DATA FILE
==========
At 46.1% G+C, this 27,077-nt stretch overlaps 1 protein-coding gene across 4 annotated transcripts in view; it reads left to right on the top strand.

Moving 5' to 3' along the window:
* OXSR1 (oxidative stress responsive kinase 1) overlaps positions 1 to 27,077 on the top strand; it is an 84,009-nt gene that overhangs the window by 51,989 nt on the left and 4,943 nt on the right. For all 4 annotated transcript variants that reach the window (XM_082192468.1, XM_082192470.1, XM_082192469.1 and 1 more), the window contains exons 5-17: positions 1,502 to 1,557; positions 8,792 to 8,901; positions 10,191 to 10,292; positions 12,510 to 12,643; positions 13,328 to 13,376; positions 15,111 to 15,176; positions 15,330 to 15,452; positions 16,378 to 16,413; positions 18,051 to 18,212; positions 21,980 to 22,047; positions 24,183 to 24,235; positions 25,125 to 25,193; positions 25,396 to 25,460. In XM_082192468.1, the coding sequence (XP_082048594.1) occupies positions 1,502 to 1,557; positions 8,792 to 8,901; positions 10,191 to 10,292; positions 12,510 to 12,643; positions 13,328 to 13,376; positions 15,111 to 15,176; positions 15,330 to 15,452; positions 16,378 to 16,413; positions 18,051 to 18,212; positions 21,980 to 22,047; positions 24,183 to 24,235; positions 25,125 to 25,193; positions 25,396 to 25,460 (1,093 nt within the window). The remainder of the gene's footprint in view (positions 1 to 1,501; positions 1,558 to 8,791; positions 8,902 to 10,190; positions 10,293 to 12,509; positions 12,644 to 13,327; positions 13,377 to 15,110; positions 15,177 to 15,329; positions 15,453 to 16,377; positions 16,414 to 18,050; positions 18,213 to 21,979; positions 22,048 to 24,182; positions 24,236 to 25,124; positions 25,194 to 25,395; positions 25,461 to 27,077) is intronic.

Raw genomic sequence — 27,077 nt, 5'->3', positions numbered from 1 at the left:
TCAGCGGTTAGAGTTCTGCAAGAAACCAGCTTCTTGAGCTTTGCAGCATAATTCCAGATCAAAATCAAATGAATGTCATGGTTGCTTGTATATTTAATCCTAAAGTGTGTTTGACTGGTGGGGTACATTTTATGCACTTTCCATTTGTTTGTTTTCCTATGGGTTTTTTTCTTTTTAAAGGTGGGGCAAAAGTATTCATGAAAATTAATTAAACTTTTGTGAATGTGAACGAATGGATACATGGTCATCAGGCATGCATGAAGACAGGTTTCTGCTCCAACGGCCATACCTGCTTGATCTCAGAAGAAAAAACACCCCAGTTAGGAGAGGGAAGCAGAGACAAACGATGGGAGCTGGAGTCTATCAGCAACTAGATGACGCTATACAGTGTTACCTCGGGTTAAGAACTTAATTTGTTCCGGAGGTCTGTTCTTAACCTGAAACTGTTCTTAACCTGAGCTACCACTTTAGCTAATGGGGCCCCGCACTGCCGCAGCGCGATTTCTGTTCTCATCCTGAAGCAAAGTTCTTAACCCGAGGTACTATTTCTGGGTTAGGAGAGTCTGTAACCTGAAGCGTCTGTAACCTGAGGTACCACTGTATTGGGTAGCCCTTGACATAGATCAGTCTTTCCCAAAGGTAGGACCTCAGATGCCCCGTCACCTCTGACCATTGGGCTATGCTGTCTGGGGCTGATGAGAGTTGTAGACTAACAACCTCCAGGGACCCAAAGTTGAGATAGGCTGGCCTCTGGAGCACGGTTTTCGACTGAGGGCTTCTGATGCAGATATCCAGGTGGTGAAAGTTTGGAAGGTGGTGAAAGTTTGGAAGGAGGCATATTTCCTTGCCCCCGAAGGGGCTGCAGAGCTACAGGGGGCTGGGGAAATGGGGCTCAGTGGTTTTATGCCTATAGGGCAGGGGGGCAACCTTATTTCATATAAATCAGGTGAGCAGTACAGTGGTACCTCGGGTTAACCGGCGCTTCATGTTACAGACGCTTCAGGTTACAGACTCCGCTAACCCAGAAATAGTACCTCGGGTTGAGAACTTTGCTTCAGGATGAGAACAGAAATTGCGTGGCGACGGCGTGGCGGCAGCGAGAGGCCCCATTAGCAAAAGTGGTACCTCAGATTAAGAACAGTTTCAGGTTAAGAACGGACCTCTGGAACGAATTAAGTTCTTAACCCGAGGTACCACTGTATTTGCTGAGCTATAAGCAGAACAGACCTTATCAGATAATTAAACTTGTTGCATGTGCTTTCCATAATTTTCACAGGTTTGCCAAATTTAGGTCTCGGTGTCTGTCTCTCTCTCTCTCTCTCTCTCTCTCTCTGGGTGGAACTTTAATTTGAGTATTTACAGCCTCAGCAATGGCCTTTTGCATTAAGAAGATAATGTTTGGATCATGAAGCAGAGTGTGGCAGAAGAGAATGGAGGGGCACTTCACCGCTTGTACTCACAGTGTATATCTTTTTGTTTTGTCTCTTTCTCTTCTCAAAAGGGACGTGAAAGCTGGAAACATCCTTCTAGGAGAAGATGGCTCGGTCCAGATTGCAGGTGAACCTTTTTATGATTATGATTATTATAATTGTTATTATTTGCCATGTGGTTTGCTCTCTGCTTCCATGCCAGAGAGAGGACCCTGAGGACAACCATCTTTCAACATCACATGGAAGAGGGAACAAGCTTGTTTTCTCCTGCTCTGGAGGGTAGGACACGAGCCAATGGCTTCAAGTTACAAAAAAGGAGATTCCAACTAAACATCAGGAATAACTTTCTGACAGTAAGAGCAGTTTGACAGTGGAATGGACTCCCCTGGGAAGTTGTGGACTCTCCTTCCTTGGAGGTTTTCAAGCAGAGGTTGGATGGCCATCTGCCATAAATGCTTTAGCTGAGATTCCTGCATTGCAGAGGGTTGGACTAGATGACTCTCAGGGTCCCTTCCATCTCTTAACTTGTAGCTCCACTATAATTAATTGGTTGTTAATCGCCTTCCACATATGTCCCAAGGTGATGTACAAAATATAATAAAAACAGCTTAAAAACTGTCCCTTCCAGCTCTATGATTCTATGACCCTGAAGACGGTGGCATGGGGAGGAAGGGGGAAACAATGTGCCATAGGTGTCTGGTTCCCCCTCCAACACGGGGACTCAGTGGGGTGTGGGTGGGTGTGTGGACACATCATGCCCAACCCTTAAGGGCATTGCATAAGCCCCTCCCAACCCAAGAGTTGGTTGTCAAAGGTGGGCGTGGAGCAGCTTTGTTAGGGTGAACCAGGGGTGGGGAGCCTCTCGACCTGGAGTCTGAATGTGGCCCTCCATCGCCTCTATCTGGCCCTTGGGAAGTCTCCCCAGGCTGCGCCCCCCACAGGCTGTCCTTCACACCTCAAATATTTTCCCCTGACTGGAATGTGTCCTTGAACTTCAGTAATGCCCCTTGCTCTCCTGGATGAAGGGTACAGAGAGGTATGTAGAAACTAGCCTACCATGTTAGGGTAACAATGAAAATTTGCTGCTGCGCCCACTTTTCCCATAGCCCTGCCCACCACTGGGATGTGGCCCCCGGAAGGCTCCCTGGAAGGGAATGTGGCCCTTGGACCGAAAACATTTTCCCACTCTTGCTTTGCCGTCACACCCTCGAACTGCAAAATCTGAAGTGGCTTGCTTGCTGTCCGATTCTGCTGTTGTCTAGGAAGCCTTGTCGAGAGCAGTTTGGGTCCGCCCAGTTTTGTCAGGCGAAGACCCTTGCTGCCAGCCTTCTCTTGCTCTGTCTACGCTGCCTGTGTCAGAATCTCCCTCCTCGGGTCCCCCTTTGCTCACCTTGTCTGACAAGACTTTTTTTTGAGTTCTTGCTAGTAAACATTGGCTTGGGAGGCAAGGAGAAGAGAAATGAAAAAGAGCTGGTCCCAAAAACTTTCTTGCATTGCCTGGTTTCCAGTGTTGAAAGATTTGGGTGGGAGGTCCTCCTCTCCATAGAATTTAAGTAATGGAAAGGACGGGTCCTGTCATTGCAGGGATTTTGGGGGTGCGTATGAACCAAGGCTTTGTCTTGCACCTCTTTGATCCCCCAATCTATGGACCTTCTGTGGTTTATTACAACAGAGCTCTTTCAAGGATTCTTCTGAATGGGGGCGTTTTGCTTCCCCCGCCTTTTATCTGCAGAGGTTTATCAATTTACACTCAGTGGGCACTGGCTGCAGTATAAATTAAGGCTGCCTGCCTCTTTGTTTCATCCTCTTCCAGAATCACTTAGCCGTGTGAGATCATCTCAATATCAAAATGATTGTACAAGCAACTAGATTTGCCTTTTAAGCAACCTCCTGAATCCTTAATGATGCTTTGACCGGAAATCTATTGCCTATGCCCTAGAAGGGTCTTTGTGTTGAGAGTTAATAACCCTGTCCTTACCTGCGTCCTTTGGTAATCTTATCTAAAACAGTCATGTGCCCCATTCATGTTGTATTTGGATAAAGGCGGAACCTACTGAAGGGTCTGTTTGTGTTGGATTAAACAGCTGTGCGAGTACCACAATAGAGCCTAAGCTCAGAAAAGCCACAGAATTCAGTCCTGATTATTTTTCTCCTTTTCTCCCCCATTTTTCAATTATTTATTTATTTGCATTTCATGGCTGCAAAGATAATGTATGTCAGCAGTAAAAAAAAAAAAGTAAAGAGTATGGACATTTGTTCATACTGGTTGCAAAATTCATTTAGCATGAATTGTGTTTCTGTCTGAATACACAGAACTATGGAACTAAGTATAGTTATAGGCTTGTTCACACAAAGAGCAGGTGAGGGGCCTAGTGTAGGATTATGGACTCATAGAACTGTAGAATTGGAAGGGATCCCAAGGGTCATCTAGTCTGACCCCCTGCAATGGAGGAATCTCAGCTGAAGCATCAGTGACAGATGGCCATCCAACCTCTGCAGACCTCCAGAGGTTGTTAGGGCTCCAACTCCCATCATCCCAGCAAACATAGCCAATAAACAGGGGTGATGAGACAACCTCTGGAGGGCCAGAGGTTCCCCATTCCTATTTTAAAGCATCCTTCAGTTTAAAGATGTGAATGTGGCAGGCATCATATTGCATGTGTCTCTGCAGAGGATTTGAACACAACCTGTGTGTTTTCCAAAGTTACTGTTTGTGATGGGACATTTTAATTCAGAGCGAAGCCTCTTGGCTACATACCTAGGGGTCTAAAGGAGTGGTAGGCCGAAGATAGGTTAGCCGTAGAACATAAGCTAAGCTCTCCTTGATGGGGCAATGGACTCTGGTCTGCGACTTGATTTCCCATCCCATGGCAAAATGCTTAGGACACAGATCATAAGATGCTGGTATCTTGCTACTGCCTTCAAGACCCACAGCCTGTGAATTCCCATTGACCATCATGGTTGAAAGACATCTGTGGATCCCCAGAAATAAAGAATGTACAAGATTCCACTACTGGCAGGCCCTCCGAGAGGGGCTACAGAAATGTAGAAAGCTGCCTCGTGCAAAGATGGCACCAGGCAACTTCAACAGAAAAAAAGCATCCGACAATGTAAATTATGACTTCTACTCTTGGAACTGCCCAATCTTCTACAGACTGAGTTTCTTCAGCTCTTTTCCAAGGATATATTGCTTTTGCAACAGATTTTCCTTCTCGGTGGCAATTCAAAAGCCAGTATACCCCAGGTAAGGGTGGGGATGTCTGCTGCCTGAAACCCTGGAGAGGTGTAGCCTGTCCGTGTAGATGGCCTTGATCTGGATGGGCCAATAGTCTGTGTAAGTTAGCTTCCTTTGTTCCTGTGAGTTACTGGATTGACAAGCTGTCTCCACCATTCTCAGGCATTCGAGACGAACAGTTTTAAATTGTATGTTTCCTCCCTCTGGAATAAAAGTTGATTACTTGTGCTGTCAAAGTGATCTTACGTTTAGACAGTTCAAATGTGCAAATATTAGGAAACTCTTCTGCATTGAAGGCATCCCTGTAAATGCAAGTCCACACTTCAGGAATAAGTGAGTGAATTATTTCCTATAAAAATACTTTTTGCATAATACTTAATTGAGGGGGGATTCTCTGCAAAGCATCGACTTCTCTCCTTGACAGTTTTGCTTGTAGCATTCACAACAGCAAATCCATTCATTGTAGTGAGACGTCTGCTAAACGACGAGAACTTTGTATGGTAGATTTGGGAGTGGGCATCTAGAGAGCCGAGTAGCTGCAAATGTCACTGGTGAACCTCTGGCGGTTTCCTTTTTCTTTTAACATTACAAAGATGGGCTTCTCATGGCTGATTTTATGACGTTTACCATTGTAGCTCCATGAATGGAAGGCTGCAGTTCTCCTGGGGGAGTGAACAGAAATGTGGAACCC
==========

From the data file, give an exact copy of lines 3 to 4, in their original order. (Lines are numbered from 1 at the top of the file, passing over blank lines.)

* OXSR1 (oxidative stress responsive kinase 1) overlaps positions 1 to 27,077 on the top strand; it is an 84,009-nt gene that overhangs the window by 51,989 nt on the left and 4,943 nt on the right. For all 4 annotated transcript variants that reach the window (XM_082192468.1, XM_082192470.1, XM_082192469.1 and 1 more), the window contains exons 5-17: positions 1,502 to 1,557; positions 8,792 to 8,901; positions 10,191 to 10,292; positions 12,510 to 12,643; positions 13,328 to 13,376; positions 15,111 to 15,176; positions 15,330 to 15,452; positions 16,378 to 16,413; positions 18,051 to 18,212; positions 21,980 to 22,047; positions 24,183 to 24,235; positions 25,125 to 25,193; positions 25,396 to 25,460. In XM_082192468.1, the coding sequence (XP_082048594.1) occupies positions 1,502 to 1,557; positions 8,792 to 8,901; positions 10,191 to 10,292; positions 12,510 to 12,643; positions 13,328 to 13,376; positions 15,111 to 15,176; positions 15,330 to 15,452; positions 16,378 to 16,413; positions 18,051 to 18,212; positions 21,980 to 22,047; positions 24,183 to 24,235; positions 25,125 to 25,193; positions 25,396 to 25,460 (1,093 nt within the window). The remainder of the gene's footprint in view (positions 1 to 1,501; positions 1,558 to 8,791; positions 8,902 to 10,190; positions 10,293 to 12,509; positions 12,644 to 13,327; positions 13,377 to 15,110; positions 15,177 to 15,329; positions 15,453 to 16,377; positions 16,414 to 18,050; positions 18,213 to 21,979; positions 22,048 to 24,182; positions 24,236 to 25,124; positions 25,194 to 25,395; positions 25,461 to 27,077) is intronic.

Raw genomic sequence — 27,077 nt, 5'->3', positions numbered from 1 at the left: